Terre Sparse

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When you travel from the Piemonte region into Valle d’Aosta, you pass through the pre-alpine growing areas of Caluso and Carema.  Unfortunately, as you drive along the road, you’ll notice many abandoned terraces. There’s now a few less, grazie to Matteo Trompetto and his farm, Terre Sparse.

Matteo’s given love to those abandoned terraces, and life to a small traditional farm. Bees buzz and make a wide range of honeys, including a wonderful Chestnut one. It’s just the thing to spread on your morning toast; so is some of quince preserves. Animals make their home here: goats, sheep, angus cattle, ducks, donkeys, and a bevy cats and dogs. There’s much work to be done and Terre Sparse is an ambitious undertaking. It’s an area we don’t usually see many new wine producers popping up, let alone ones with working farms. And that’s a shame, since the soil and climate here are unique and warrant our attention. Along with Nebbiolo, you’ll mostly find the white wine variety Erbaluce that’s known to age,  like Timorasso, Fiano, Verdicchio, and Carricante.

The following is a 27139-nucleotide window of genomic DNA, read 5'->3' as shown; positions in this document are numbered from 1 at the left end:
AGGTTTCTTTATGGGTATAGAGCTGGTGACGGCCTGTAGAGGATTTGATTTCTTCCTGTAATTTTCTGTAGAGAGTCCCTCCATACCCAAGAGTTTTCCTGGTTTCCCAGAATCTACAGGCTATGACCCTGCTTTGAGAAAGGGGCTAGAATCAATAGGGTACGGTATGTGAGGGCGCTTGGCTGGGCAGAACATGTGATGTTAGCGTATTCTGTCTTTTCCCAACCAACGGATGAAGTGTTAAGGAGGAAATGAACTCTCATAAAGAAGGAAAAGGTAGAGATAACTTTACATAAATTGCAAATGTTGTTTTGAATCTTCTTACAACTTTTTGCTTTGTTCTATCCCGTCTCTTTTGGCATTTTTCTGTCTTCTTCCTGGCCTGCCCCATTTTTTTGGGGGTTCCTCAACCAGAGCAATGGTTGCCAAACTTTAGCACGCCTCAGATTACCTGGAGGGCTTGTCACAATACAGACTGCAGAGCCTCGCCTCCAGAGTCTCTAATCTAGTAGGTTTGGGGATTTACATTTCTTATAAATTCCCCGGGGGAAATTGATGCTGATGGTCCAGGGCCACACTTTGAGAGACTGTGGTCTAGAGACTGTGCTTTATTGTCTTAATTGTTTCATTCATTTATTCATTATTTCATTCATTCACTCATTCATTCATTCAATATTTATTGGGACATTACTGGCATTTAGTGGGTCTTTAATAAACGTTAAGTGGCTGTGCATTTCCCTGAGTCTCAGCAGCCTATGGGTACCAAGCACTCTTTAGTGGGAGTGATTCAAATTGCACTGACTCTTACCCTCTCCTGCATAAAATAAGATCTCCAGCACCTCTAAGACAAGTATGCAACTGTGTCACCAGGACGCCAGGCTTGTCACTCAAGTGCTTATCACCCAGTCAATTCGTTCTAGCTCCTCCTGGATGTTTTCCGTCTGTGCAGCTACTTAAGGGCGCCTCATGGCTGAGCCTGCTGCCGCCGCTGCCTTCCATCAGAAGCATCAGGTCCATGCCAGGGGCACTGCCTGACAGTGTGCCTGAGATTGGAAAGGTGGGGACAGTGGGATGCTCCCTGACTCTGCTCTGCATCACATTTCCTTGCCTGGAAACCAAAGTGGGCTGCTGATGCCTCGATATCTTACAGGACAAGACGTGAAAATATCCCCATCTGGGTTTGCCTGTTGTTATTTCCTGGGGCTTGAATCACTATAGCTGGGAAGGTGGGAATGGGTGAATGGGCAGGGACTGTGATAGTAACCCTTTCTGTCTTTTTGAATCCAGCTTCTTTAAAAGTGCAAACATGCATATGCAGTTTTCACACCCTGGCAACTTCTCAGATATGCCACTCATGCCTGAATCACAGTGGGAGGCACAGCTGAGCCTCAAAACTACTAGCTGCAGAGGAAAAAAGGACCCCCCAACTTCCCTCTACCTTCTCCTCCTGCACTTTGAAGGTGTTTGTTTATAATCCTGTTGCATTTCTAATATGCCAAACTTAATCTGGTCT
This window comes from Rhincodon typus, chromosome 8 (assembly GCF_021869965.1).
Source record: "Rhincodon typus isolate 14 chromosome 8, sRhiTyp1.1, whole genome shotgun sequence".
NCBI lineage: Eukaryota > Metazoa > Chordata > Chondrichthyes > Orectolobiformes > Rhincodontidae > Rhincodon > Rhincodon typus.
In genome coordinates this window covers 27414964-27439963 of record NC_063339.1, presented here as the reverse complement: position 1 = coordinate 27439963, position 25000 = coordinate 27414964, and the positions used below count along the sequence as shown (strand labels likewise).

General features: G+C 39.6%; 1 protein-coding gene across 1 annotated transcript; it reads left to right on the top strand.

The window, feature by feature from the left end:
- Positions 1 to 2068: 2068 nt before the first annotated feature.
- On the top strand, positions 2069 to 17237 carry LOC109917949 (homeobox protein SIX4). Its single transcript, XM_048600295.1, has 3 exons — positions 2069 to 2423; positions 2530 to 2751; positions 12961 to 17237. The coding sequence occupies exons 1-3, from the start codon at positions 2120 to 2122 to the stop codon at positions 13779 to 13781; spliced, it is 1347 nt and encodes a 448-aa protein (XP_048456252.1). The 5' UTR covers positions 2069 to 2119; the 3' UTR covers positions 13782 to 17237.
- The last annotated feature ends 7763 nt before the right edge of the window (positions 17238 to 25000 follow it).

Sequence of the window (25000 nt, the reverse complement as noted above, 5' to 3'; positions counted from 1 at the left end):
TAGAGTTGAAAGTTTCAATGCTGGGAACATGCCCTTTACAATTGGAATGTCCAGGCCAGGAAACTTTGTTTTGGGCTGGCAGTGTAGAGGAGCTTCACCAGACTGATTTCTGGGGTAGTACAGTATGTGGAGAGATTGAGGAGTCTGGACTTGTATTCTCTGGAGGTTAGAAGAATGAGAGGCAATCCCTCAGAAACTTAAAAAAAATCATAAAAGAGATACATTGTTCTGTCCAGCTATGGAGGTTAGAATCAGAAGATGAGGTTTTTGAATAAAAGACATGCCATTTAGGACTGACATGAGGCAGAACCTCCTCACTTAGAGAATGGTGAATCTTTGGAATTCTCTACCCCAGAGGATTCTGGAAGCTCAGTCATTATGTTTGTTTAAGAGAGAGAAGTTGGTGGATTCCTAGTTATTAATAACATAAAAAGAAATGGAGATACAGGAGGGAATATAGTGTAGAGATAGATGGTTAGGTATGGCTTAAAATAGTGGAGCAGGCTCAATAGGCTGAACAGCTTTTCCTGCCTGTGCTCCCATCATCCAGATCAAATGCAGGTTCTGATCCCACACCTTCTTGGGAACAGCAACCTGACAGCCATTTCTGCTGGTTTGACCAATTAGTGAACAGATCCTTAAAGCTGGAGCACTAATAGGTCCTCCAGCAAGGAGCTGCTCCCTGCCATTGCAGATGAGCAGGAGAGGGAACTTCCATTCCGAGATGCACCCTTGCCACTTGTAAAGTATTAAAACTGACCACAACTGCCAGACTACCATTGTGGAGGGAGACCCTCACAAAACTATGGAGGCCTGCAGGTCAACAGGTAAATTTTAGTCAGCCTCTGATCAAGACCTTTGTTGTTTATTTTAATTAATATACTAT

The Caluso DOCG sits a bit lower than the Carema DOCG, which is more Alpine in nature. Both are located in a natural morenic amphitheatre, whose soil composition tends to be sand and other elements renders it alkaline, producing wines with low alcohol and a savory quality.  Matteo’s wine making reflects the ethos of his small organic farm, the wines have minimal intervention and use native yeasts. Sulphur levels are around 60-80 mg/l total and coming down each year as he gains confidence (and feeds the family). We’ve decided to begin with his old school Erbaluce ‘Diverso’ that has some skin contact (13 days), and so – in the confusion that continues in understanding Italian wines – can’t use the Caluso DOCG designation; yes it’s ‘different’ from other erbaluce in the area, but not in an extreme way. More savory than sauvage.

The Uva Rara variety that makes the rosato is called ‘Rarissima’ and is not often seen bottled by itself. It’s a fun wine, with some flower and bitter notes. Like the Erbaluce ‘Diverso,’ it’s 11% alc. These wines are not glou-glou, they have too pithy of a texture, and the savory notes have a tinge of bitter, which, alas, maybe is a hallmark of many Italian varieties. These wines go down easy after day of hard of work on the farm, or a day at the desk typing.

Speaking of typing, if you do travel here, the town of Ivrea is worth a visit. It was once famous for being the base of the now defunct typewriter manufacturer, Olivetti, the Google of its time.